Jyotika Ramaprasad, a journalism professor in the School of Communication, has a sister, Vandana Patel, in the western city of Vadodara. Patel, who is an obstetrician, owns and operates two hospitals for women. Although the obstetrician already contracted COVID-19 last spring, Ramaprasad is concerned that her sister, niece, and nephew—who are all obstetricians and sometimes deliver babies from mothers who are infected with COVID-19—could be reinfected.

Sarkar is also in touch with friends and extended family in cities across India, and he  has learned of people being infected with COVID-19 a second time. He also has heard from loved ones in the cities of Kolkata and Mumbai that some who have been vaccinated are now testing positive for COVID-19. “I’m not a doctor, but this worries me,” he said.

The associate professor’s brother and his 88-year-old mother share an apartment just outside of New Delhi. Fortunately, so far, everyone is healthy. And, Sarkar said, the adults were vaccinated, but they haven’t left the apartment in a long time.

The situation is so dire that because four families in the apartment complex got COVID-19 recently, a team of government security guards are now patrolling the entrance. So, none of the residents can leave, and visitors cannot enter. According to Sarkar, the guards bring the family’s food deliveries upstairs and drop them at the door.

Large Scale Events Fueled Spread

Some wish India’s federal government had imposed more lockdowns when the second surge began in early March. Sumita Chatterjee—a lecturer of South Asian history, as well as gender and sexuality studies—grew up in Lucknow, a large city in northern India, where her siblings still live. Chatterjee said that she believes the latest outbreak escalated so quickly because several states in India held elections recently; and in the weeks leading up to it, many crowded in-person rallies occurred. In addition, she pointed out, the government allowed a Hindu religious festival to be held in person, attracting millions of people.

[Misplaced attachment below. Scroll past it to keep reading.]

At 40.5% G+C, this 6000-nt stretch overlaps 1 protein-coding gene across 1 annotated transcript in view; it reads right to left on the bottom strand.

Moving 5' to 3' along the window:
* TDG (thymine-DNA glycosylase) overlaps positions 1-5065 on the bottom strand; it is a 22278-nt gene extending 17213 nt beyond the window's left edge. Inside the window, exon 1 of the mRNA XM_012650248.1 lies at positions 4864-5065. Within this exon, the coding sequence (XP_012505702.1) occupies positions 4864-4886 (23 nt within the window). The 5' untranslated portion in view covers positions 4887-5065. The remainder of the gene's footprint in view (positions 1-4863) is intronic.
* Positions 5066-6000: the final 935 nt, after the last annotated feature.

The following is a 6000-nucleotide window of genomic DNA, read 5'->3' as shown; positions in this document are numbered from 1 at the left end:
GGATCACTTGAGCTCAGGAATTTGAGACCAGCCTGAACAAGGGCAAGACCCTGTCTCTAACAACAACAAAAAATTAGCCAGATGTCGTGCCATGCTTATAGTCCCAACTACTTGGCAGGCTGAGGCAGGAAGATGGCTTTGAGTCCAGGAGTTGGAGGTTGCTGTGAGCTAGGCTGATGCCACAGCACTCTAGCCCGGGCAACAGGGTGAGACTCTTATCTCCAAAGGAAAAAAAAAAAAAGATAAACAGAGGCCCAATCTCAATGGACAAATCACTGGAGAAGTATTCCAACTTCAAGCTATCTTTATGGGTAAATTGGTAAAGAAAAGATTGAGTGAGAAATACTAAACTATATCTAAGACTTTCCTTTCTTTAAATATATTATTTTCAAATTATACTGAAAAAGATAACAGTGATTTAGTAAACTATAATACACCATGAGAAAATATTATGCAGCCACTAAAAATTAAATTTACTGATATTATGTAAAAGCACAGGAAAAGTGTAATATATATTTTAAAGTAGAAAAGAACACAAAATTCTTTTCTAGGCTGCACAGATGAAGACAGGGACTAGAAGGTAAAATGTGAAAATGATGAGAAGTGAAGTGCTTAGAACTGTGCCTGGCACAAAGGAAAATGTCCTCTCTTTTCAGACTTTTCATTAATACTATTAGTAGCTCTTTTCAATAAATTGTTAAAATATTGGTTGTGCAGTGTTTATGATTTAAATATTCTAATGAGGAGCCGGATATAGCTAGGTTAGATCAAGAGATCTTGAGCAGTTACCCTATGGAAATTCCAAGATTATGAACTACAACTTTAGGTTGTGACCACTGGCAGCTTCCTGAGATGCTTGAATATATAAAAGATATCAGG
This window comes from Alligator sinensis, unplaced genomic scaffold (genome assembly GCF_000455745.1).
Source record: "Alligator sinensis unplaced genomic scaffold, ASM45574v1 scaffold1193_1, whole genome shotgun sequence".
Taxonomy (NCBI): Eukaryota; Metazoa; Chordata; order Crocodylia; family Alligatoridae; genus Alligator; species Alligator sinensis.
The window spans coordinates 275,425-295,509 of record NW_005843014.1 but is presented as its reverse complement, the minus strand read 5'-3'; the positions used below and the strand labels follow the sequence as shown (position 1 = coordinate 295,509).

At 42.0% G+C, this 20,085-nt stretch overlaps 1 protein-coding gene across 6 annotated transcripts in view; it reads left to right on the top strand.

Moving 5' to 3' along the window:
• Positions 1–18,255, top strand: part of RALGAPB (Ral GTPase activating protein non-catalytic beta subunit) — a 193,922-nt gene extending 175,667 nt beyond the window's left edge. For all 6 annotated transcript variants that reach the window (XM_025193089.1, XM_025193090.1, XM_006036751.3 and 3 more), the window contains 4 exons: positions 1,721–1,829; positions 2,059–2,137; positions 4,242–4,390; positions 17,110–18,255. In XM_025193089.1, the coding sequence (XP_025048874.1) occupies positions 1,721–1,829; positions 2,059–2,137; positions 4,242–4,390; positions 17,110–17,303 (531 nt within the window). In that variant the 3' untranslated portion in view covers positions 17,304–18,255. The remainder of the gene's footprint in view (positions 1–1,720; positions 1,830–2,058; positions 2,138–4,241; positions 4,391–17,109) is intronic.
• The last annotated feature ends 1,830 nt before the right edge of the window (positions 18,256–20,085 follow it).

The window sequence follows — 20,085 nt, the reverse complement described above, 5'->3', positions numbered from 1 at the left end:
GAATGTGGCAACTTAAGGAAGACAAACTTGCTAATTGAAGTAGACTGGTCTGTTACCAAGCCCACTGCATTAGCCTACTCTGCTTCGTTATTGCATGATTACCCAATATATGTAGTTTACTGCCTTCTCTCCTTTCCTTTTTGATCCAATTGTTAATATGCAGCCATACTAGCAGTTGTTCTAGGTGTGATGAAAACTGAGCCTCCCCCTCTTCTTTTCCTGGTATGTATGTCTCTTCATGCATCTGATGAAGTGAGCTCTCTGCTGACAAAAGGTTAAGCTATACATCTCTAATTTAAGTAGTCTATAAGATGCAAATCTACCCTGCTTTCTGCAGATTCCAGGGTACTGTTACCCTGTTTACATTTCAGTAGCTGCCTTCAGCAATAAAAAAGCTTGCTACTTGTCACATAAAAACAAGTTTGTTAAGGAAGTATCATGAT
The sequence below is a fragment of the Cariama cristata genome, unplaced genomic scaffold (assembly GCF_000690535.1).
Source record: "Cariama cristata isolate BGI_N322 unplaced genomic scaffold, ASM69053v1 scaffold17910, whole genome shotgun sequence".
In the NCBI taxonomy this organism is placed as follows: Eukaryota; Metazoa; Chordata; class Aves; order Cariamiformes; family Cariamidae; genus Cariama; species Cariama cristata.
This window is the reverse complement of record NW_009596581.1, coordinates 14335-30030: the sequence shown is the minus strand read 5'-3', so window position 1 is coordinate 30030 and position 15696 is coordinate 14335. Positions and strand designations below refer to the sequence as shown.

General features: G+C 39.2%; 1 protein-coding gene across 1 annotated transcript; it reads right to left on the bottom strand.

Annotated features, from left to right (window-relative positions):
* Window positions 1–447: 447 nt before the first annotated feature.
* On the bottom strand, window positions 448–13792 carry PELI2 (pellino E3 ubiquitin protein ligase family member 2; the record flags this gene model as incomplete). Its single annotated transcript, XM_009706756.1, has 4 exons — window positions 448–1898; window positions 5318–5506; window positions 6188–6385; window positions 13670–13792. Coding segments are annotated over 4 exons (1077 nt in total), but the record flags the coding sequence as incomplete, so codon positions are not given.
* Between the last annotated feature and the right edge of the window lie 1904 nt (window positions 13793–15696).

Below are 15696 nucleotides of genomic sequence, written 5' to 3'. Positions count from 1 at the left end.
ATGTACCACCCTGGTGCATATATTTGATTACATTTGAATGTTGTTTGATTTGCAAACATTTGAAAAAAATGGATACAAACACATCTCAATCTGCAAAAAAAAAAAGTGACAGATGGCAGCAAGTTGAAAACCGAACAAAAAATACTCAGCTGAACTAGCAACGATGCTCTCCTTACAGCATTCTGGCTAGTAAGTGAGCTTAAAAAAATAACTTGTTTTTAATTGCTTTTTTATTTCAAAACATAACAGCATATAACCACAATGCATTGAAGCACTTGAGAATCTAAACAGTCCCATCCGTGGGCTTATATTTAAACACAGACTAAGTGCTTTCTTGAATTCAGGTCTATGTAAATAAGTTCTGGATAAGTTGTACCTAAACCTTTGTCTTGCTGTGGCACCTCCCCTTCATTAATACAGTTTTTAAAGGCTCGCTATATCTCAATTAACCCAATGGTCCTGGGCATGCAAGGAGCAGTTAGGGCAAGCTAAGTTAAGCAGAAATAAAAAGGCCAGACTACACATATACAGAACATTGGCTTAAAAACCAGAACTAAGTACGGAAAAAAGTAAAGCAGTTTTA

“The government was overconfident they had beaten COVID-19, and then continued on as if the pandemic was over, when it wasn’t,” Chatterjee said. “Now, they need to stop and listen to the scientific and medical knowledge available in India and to follow the directions. I am hoping the government responds to this like it is a military emergency, because the capabilities are there.”

Latha Chandran, the Miller School of Medicine’s executive dean for education and policy, grew up in the state of Kerala, along India’s southwestern coast. Her mother, brother, sister, and extended family still live there. Chandran said it is a tragedy that this is happening to a nation that is a training ground for medical professionals, herself included.

She is also surprised that in India—which produces 70 percent of the world’s vaccines—just 2 percent of the population is vaccinated against COVID-19.  “The logistics and distribution of the COVID-19 vaccines is not commensurate with the need,” she said. “It shows there is a huge struggle.”

While her family members have received one dose of the two-shot vaccine, Chandran still worries about them and talks to her family at least once a week. She also messages with friends from medical school on WhatsApp. “I don’t know of anyone who hasn’t had COVID-19 touch them in the second wave,” she said.

Air Pollution May be a Contributor

But Naresh Kumar, an associate professor of environmental health at the Miller School of Medicine, said there may be other reasons for the swiftness of the latest wave. Kumar, who works in the Department of Public Health Sciences, said India’s air pollution is “well above acceptable standards established by the World Health Organization.” According to a recent study in The Lancet, air pollution could be blamed for more than 1.6 million deaths in India during 2019.

“Some people who are chronically exposed to that pollution and then get COVID-19 most likely already have weakened immune systems,” said Kumar, who also has several relatives in India. “So, their chances of having a favorable outcome are greatly diminished.”